Alumnus David Evans to address ASC Fall Commencement


An Adams State College alumnus whose education took him to Washington, D.C., and across the globe will give the commencement address as ASC launches its fall 2008 graduates, Saturday, December 20. The ceremony begins at 10 a.m. in Plachy Hall on Stadium Drive in Alamosa. Adams State College will award 102 undergraduate and 39 master's degrees.

The day's speaker is David L. Evans, class of 1970, who retired last year from an esteemed 24-year career in the U.S. Foreign Service. His first post was as a foreign service officer in the U.S. Information Agency. He moved upward to a series of positions that took him around the world, retiring in October 2007 after an 18-month stint as an advisor and consultant on global partnership in the Office of Cooperative Threat Reduction of the State Department Bureau of International Security & Nonproliferation.

Although much of his career was based in Washington, D.C., Evans served in various Central and South American countries, as well as Nigeria and the Soviet Union/Russia. He is fluent in Spanish, French, and Russian and holds a Top Secret security clearance.

"David Evans is a classic ASC great story," said Adam State President, Dr. David Svaldi. "His initial enrollment at ASC was filled with challenges for him, but upon his return from military duty, he focused, became an even better student, and eventually used his ASC degree as a stepping stone to an outstanding career in the foreign service. He is a great role model for students interested in international affairs or the diplomatic service."

Evans first enrolled at Adams State in 1962, but the next spring his education was interrupted by the Vietnam War. He served four years in the U.S. Navy, then returned to Adams State in 1967 and earned his degree in history and political science. In January 1973, he completed an M.A. in International Affairs, Soviet Foreign Policy & Latin American Studies at George Washington University, then commenced work with the State Department. In 1987, he was named a Thomas Jefferson Fellow for advanced graduate study in East-West Relations & Journalism, at the Sino-Soviet Institute of George Washington University.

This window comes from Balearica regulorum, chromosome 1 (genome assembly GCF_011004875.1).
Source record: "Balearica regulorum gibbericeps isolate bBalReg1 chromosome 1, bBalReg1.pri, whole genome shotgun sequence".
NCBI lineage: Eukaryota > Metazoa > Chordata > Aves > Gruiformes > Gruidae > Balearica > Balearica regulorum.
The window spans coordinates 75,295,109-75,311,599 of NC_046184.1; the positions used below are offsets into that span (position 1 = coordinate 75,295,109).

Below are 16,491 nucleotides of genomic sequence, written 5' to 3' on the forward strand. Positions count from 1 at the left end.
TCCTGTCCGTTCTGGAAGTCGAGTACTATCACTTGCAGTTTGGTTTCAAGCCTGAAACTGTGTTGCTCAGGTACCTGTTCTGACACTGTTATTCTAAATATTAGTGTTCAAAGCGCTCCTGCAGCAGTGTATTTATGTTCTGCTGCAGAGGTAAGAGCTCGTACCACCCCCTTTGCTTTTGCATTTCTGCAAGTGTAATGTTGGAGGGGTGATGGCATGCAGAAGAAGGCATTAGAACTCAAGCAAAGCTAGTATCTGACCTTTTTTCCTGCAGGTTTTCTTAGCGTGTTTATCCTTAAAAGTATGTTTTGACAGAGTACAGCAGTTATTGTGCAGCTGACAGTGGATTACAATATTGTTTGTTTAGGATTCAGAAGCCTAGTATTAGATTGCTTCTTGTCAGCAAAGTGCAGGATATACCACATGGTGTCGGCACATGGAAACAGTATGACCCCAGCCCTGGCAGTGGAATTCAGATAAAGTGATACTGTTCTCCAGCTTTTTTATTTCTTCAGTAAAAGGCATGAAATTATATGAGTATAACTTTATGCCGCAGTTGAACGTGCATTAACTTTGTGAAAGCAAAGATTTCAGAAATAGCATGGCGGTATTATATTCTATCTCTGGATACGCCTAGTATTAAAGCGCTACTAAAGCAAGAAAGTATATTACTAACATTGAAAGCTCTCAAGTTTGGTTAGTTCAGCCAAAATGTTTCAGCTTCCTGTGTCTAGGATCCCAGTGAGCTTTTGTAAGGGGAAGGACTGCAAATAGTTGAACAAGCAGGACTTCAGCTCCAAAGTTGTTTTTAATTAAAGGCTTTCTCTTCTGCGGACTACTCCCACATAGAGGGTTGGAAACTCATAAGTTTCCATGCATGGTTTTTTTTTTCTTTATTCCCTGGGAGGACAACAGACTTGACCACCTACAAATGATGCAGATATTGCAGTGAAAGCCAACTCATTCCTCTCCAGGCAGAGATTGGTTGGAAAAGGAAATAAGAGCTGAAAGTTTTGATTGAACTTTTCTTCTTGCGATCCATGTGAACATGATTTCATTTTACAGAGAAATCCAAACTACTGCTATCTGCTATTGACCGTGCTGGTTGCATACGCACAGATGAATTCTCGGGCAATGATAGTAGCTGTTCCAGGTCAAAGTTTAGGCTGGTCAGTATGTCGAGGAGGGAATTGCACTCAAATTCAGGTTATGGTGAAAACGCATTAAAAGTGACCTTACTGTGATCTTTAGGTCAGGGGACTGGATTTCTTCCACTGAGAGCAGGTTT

Evans received a Meritorious Honor Award for his work on the U.S /Soviet Cultural Exchange Agreement signed in 1985, the product of year-long daily negotiations. That was part of his work from 1982-85 as Assistant Cultural Affairs Officer for Academic Exchanges at the U.S. Embassy in Moscow. Evans served another two years in post-Soviet Russia, from 1993-95, as Branch Public Affairs Officer at the U.S. Consulate in St. Petersburg.

Evans was also honored for work in Havana, Cuba, from 1989-92 as Public Affairs Officer. He coordinated the U.S. Mission's Public Affairs program and served as the Mission's Human Rights Officer. He received the Superior Honor Award for "Outstanding Human Rights Reporting," "Countering Cuban Government Propaganda," and "Monitoring of TV Marti." In 1992 he received a second citation for "outstanding human right work" from the State Department Assistant Secretary for Inter-American Affairs.

By Julie Waechter